11. Unwrap your log and roll the log briefly on the counter (dusted with a little flour) to rid it of any wrinkles and to reshape to circles if log is uneven.
12. Cut crosswise into 1/4-inch-thick slices; arrange the slices 1 1/2 inches apart on the sheets.

slicing and baking marble cookies

13. Bake until edges are lightly browned, 9 to 11 mins (don’t overbake so watch your first batch to get an idea on how your oven browns the cookies). Rotate your cookies sheets after 5 mins (top to bottom if baking two trays at once).
14. Let cool on the sheets for 5 mins; transfer to a wire rack to cool completely and store in a air-tight container.
15. Yields about 3 dozen large or 6 dozen smaller cookies.

marble cookies

Key Ingredients and Tips

This marbled chocolate-vanilla cookies are really divine. The key is using good ingredients. Make sure that you use real vanilla and really good semisweet chocolate (don’t use cooking chocolate—if you won’t eat the chocolate as is, you don’t want to use it in your baking also). The marbled effect is also really pretty when served. I believe you could probably make these into checkerboard cookies as well but I haven’t tried it. I’ll try them that way next time and if they can be done that way, I’ll add an addendum.

When you take them out to slice and bake, the ends of the log will tend to be more tapered. No biggie. Just tap them flat against your counter or after slicing, just pat them flat.

After shaping the logs, you will want to firm them up in the fridge. Every hour or so, turn the log around so that one side doesn’t get flat. Don’t worry too much if it’s not too even, you can roll them again before using. Also, if you want to freeze them, a good tip is to save your paper towel center rolls and slip your logs into them. The curve of the cardboard will help your logs to stay in shape.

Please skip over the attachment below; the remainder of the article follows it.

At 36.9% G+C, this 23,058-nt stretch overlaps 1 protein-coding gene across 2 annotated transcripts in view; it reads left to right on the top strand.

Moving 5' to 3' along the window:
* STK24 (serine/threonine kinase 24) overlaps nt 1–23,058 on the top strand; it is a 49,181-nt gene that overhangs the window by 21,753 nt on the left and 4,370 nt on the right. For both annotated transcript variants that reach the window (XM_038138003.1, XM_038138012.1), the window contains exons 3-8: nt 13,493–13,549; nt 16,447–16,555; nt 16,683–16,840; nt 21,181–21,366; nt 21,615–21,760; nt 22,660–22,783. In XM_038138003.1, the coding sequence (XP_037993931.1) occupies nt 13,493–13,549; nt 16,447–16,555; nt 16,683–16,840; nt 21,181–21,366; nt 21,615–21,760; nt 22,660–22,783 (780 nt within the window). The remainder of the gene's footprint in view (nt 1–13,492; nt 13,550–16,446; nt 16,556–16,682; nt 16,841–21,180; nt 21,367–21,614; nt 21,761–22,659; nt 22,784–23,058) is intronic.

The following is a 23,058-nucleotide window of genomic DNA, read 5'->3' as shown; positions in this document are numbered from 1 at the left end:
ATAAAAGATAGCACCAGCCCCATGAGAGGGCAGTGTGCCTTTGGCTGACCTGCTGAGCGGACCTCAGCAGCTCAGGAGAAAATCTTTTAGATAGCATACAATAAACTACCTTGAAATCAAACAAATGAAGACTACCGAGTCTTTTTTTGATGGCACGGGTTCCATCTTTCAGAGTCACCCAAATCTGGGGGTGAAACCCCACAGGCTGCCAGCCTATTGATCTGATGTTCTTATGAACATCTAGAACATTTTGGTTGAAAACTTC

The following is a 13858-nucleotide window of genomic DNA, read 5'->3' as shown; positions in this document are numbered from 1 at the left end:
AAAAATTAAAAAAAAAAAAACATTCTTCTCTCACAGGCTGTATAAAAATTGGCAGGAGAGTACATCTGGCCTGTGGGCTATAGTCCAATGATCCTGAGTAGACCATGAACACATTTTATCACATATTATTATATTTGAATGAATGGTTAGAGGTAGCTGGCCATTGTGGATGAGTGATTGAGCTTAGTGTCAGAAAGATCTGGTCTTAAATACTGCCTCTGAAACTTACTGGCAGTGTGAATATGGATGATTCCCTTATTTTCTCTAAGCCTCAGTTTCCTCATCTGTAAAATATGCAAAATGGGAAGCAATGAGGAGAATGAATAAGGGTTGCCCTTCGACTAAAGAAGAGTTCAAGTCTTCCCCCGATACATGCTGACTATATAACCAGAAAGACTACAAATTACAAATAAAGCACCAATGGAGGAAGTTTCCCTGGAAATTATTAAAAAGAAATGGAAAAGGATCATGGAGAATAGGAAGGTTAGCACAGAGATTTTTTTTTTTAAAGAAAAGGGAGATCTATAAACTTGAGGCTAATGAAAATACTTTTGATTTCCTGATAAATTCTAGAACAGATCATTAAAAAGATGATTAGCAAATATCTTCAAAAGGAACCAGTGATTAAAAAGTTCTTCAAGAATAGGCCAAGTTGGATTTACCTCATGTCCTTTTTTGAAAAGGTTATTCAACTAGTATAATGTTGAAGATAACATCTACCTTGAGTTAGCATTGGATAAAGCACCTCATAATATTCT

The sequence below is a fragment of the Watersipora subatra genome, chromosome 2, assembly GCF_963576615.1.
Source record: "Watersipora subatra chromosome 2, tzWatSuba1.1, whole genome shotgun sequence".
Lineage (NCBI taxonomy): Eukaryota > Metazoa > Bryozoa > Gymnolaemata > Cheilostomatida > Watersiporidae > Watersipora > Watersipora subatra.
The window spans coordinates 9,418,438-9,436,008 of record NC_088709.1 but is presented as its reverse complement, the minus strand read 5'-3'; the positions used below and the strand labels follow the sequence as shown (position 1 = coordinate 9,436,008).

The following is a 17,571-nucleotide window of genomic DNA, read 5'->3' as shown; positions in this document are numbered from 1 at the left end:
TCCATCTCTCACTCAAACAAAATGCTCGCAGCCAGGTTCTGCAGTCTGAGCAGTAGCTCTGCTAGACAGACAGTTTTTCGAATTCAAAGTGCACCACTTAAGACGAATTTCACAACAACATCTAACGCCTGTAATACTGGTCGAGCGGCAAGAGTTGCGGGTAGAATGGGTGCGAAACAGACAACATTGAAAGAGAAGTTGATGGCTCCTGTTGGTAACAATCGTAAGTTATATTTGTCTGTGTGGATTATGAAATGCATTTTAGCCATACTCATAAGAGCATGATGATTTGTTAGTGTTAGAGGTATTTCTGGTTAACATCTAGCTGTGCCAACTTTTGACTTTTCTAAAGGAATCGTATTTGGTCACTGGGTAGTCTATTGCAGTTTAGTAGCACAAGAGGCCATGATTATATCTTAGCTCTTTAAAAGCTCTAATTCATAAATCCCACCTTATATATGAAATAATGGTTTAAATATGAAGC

One final tip – be really careful with the timing on your cookies. If you overbake them, you’ll get rock-hard cookies. When you do your first batch, keep a watch on the time and make sure that you check around the 8 minute mark to see how the cookies are doing. They should just be a light brown around the edges when you take them out of your oven. They might feel soft at that time, but they will firm up once they get cool.

Enjoy! I have another slice-and-bake cookie recipe that I will post soon (from the same Fine Cooking magazine—an Orange Poppy Seed one) and the amazing thing is if you bake them both together and store them together, the marbled cookie will pick up some orange fragrance that adds to their flavor even more. Come back to check that out!

Cheers, Annie

Do you have any favorite “slice and bake” cookie recipes?Share them in a comment!

More chocolate cookie recipes:

Chocolate Crack Cookies from White on Rice Couple
Chocolate Nutella Cookies from Simply Recipes
Jacques Pepin’s Chocolate Chunk Cookies from Cooking on the Side
Vegan Chocolate Chip Coconut Cookies from Burp and Slurp

10 thoughts on “Marbled Chocolate Cookies”

  1. Beautiful cookies! I love the idea of just slicing how many you want to eat. The only thing is, if cookie dough is in the house, we would eat it before we ever got a chance to cook them.

  2. I am pretty lazy in baking cookies for the same reason, it takes up too much time! Therefore, I make them only for special festive ocassions…but once I got the baking bug, I don’t really mind:) your tips are very helpful, shall keep this in view…thanks for sharing 😀

  3. This is such a great idea! I guess I should always make my cookie dough freeze and do what you did. Thanks for the idea

  4. Really?? You don’t like to bake cookies? That’s like my favorite thing in the world to make. It’s almost like therapy — stirring up the dough, forming the individual cookies, and watching them turn golden in the oven. Mmmm!

  5. I love baking cookies but have never tried it this way. Will give it a go, might make things a little easier.

    Thanks for the tips and try to enjoy your cookie making 🙂

  6. These cookies looked divine! I must try. I love to bake cookies but like Annie said, baking a tray at a time does takes a toll. I have a big oven but i only use one rack as most recipes asked to bake a rack at a time. Baking two racks at a time does not make the cookies undercooked for the bottom rack? I wonder..

Leave a Reply

Your email address will not be published. Required fields are marked *